I don’t care?

July 5, 2008 at 8:39 pm Leave a comment

I read an article by Mr James Chin regarding the Sabah & Sarawak famous ’20Points’. Surprisingly why must a Chinese be so much care about the Sabahan and Sarawakian Dayaks, especially to the non-Muslims bumis? Where is our appointed Iban and Bidayuhs leader whome we select during the latest Pilihanraya? Why can’t they do something about it instead of being the  puppets of the clowns? Are we being so comfortable at home and do not care of our relatives whom are still living in the jungle without basic necessity? Quietly i drove straight home telling myself, i’m no more or less like those puppets because  i’m selfish, i can’t do anything, i’m complacent, as long i have my basic needs then it’s allright. Let other people do the talk while i just be the silent viewer.. I’m loud enough ONLY in my blog. Yeah, i’m loud yet a coward.. Sorry cousins, just stay where you are be it in the jungle or by the river in the woods and just continue to vote for the govenrmnet that can help you, i’ll remain doing nothing! I’ll remain sitting confortably in my room. Hoping for the best to come and cursing the puppets who is doing nothing…

…….There is widespread feeling among the NMB of East Malaysia, despite being the majority numerically in both states, are treated as ‘third class’ Bumiputera when it comes to government help.. — theSun

The unhappiness across the board on subjects such as jobs in the civil service, Public Services Department overseas scholarships, business licences and government procurement contracts.

They also feel that their language and culture is relegated to ‘second class’ when compared to Malay culture and Islam.

The official culture promoted is based largely on the Malay and Islamic cultures although the rhetoric is otherwise.

Moreover, many in East Malaysia are unhappy that government-supported cultural groups mismatch their traditional costumes by ‘modernising’ them with new colours and patterns. The same applies to traditional dances.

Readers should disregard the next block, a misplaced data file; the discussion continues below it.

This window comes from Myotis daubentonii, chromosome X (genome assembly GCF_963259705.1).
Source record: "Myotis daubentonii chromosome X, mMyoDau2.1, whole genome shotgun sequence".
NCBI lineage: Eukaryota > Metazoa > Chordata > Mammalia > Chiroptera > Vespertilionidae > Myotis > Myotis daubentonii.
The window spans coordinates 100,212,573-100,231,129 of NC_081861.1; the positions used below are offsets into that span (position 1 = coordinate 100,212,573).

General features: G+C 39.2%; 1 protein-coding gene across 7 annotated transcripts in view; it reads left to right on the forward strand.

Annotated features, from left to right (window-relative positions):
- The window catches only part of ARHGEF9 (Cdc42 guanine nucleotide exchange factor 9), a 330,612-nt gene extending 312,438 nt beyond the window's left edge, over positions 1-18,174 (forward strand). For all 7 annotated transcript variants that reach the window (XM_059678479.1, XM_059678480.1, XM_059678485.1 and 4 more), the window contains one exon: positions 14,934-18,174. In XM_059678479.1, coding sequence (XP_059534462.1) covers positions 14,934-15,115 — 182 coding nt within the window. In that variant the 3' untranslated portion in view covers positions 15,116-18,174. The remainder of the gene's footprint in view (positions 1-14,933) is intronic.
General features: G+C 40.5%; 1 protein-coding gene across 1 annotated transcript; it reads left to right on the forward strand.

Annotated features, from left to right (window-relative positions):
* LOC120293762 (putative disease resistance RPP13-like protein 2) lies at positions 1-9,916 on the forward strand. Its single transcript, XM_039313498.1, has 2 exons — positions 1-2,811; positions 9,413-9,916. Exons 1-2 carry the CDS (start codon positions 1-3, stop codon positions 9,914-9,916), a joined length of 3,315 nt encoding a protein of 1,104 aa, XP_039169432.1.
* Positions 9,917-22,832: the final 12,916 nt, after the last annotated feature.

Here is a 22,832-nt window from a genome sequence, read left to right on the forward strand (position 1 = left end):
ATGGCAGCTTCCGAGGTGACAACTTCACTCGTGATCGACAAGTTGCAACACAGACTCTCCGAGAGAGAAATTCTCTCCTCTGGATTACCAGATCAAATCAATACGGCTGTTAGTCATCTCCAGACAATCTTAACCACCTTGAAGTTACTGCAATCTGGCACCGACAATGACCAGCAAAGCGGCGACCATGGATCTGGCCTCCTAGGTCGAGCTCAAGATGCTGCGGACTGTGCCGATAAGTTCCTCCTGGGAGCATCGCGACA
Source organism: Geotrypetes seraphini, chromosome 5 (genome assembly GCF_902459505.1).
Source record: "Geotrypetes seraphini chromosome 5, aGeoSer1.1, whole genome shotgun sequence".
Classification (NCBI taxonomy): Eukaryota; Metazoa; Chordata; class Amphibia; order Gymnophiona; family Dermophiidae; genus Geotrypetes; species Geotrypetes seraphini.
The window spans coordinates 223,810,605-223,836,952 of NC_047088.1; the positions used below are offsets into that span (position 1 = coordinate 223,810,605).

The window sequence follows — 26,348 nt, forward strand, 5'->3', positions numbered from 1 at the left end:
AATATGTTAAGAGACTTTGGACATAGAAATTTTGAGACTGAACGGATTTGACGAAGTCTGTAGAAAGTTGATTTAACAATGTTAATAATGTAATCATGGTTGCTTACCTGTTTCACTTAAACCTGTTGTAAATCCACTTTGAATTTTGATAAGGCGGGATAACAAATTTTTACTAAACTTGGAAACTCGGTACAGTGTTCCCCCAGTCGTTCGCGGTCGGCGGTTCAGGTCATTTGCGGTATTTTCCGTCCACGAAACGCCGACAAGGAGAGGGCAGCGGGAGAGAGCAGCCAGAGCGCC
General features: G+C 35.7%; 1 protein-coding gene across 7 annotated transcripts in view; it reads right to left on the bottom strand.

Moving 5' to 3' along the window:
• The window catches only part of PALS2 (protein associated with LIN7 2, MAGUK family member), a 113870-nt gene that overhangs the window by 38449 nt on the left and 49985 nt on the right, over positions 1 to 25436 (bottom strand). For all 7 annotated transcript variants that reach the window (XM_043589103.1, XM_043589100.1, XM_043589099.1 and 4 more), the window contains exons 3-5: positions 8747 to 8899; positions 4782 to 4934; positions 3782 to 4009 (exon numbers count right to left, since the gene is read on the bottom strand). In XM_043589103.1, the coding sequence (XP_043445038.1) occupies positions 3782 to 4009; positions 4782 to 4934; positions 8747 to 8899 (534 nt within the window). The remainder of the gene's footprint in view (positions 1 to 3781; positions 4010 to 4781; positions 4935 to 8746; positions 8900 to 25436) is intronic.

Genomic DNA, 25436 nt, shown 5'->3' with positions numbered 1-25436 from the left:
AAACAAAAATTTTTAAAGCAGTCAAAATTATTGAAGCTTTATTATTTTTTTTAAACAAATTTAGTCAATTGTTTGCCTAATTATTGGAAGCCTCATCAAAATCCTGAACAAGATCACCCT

Until recently, there were cases of East Malaysian Bumiputeras denied the housing discount when they buy property in the peninsula.

In Sabah, the NMB unhappiness is compounded by the large number of foreigners holding MyKad and IMM3. Almost all these new ‘Malaysians’ are Muslims and NMB leaders suspect that there is a conspiracy to dilute the numerical superiority of NMBs.

It is no secret that the federal government was unhappy with Parti Bersatu Sabah (PBS) for most of the 1980s to the early 2000s.

PBS came into power largely on NMB and Chinese votes.

A former Sabah chief minister has said openly that the Kadazans will never achieve power again because of official policy to raise the number of Muslims in Sabah.

Fifth, overall there is also a widespread perception that East Malaysia contributes more to the federal coffers than what is given back in development grants.

There are still thousands of rural people in both states with no access to clean water and electricity.

Official statistics showed Sabah as persistently having one of the highest poverty rates in the country.

Yet Sabah and especially Sarawak contributed billions to the federal coffers through oil and gas revenue.

Many think that the 5 per cent royalty is an insult, and even the 20 per cent offered by the opposition is inadequate.

Many want at least 50 per cent.

That may sound like a lot, but given the under-development since independence, it does not sound so unreasonable if you are from Sabah or Sarawak.

Sixth, perhaps the greatest problem is the loss of political autonomy.

When Umno and other BN parties moved into Sabah in 1990, it signalled the end of Sabah political autonomy.

From 1994, all Sabah chief ministers were selected based on the strength of their ‘cables’ with Kuala Lumpur.

In Sarawak, since the direct federal intervention to remove the chief minister in 1967, all chief ministers are known to have served at the federal level.

One of the greatest fears among Sarawakian politicians is the entry of Umno into the state.

There is every reason to believe that this will happen sooner rather than later.

Sarawakians have seen how BN parties have created political upheavals among the Sabah population, and they are not impressed.

Recent gestures by the prime minister, such as appointing a Sabahan as Dewan Rakyat Speaker, more development funds and appointing East Malaysians to senior positions in the bureaucracy are unlikely to end the unhappiness, which has simmered for three decades.

It cannot be undone in a matter of months.

In summary, what East Malaysians want is respect for political autonomy as promised in the 20 Points, a respect for the different history, understanding of the plural settings, and a helping hand to bring development on par with peninsula states.

It’s as simple as that. While the political realities dictate that political autonomy will have to go if we want closer relations, simply exporting the peninsula’s ethnic politics model to East Malaysia will spell only trouble

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Entry filed under: My Memory Lane.

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